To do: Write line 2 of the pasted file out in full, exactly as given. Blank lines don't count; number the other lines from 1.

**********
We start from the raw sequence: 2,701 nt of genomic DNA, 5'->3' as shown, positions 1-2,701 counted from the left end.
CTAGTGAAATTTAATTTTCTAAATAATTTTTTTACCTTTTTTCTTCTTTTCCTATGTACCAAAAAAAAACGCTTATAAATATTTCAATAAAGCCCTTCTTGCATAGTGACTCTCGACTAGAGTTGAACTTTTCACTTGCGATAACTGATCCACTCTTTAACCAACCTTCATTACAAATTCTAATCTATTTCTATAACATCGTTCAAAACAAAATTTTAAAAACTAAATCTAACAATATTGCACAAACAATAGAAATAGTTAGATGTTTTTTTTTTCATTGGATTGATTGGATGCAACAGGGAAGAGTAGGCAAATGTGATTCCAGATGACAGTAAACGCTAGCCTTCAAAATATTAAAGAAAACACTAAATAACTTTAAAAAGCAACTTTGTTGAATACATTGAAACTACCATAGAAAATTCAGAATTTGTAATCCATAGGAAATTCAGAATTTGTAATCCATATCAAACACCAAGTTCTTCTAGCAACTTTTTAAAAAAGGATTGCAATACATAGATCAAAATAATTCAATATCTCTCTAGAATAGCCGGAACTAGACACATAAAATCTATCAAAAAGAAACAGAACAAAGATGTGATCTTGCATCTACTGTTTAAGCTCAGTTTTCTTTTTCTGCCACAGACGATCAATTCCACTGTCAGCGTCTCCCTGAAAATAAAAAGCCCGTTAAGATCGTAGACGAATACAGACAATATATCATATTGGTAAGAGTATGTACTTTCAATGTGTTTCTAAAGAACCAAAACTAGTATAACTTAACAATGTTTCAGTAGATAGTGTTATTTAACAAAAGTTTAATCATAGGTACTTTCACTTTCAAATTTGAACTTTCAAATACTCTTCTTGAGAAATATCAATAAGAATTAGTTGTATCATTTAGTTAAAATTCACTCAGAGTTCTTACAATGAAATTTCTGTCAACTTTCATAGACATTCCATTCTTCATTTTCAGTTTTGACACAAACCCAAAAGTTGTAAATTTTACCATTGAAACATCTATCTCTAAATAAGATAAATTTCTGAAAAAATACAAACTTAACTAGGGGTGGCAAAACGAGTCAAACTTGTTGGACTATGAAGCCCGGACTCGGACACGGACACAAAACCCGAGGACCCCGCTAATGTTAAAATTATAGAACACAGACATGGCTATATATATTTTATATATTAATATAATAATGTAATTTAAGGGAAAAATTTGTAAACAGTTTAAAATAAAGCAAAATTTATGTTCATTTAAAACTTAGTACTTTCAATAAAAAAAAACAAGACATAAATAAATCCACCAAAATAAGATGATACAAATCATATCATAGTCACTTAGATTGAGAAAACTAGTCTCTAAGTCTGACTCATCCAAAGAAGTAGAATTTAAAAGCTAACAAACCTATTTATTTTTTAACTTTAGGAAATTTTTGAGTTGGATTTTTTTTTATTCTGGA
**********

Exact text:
CTAGTGAAATTTAATTTTCTAAATAATTTTTTTACCTTTTTTCTTCTTTTCCTATGTACCAAAAAAAAACGCTTATAAATATTTCAATAAAGCCCTTCTTGCATAGTGACTCTCGACTAGAGTTGAACTTTTCACTTGCGATAACTGATCCACTCTTTAACCAACCTTCATTACAAATTCTAATCTATTTCTATAACATCGTTCAAAACAAAATTTTAAAAACTAAATCTAACAATATTGCACAAACAATAGAAATAGTTAGATGTTTTTTTTTTCATTGGATTGATTGGATGCAACAGGGAAGAGTAGGCAAATGTGATTCCAGATGACAGTAAACGCTAGCCTTCAAAATATTAAAGAAAACACTAAATAACTTTAAAAAGCAACTTTGTTGAATACATTGAAACTACCATAGAAAATTCAGAATTTGTAATCCATAGGAAATTCAGAATTTGTAATCCATATCAAACACCAAGTTCTTCTAGCAACTTTTTAAAAAAGGATTGCAATACATAGATCAAAATAATTCAATATCTCTCTAGAATAGCCGGAACTAGACACATAAAATCTATCAAAAAGAAACAGAACAAAGATGTGATCTTGCATCTACTGTTTAAGCTCAGTTTTCTTTTTCTGCCACAGACGATCAATTCCACTGTCAGCGTCTCCCTGAAAATAAAAAGCCCGTTAAGATCGTAGACGAATACAGACAATATATCATATTGGTAAGAGTATGTACTTTCAATGTGTTTCTAAAGAACCAAAACTAGTATAACTTAACAATGTTTCAGTAGATAGTGTTATTTAACAAAAGTTTAATCATAGGTACTTTCACTTTCAAATTTGAACTTTCAAATACTCTTCTTGAGAAATATCAATAAGAATTAGTTGTATCATTTAGTTAAAATTCACTCAGAGTTCTTACAATGAAATTTCTGTCAACTTTCATAGACATTCCATTCTTCATTTTCAGTTTTGACACAAACCCAAAAGTTGTAAATTTTACCATTGAAACATCTATCTCTAAATAAGATAAATTTCTGAAAAAATACAAACTTAACTAGGGGTGGCAAAACGAGTCAAACTTGTTGGACTATGAAGCCCGGACTCGGACACGGACACAAAACCCGAGGACCCCGCTAATGTTAAAATTATAGAACACAGACATGGCTATATATATTTTATATATTAATATAATAATGTAATTTAAGGGAAAAATTTGTAAACAGTTTAAAATAAAGCAAAATTTATGTTCATTTAAAACTTAGTACTTTCAATAAAAAAAAACAAGACATAAATAAATCCACCAAAATAAGATGATACAAATCATATCATAGTCACTTAGATTGAGAAAACTAGTCTCTAAGTCTGACTCATCCAAAGAAGTAGAATTTAAAAGCTAACAAACCTATTTATTTTTTAACTTTAGGAAATTTTTGAGTTGGATTTTTTTTTATTCTGGA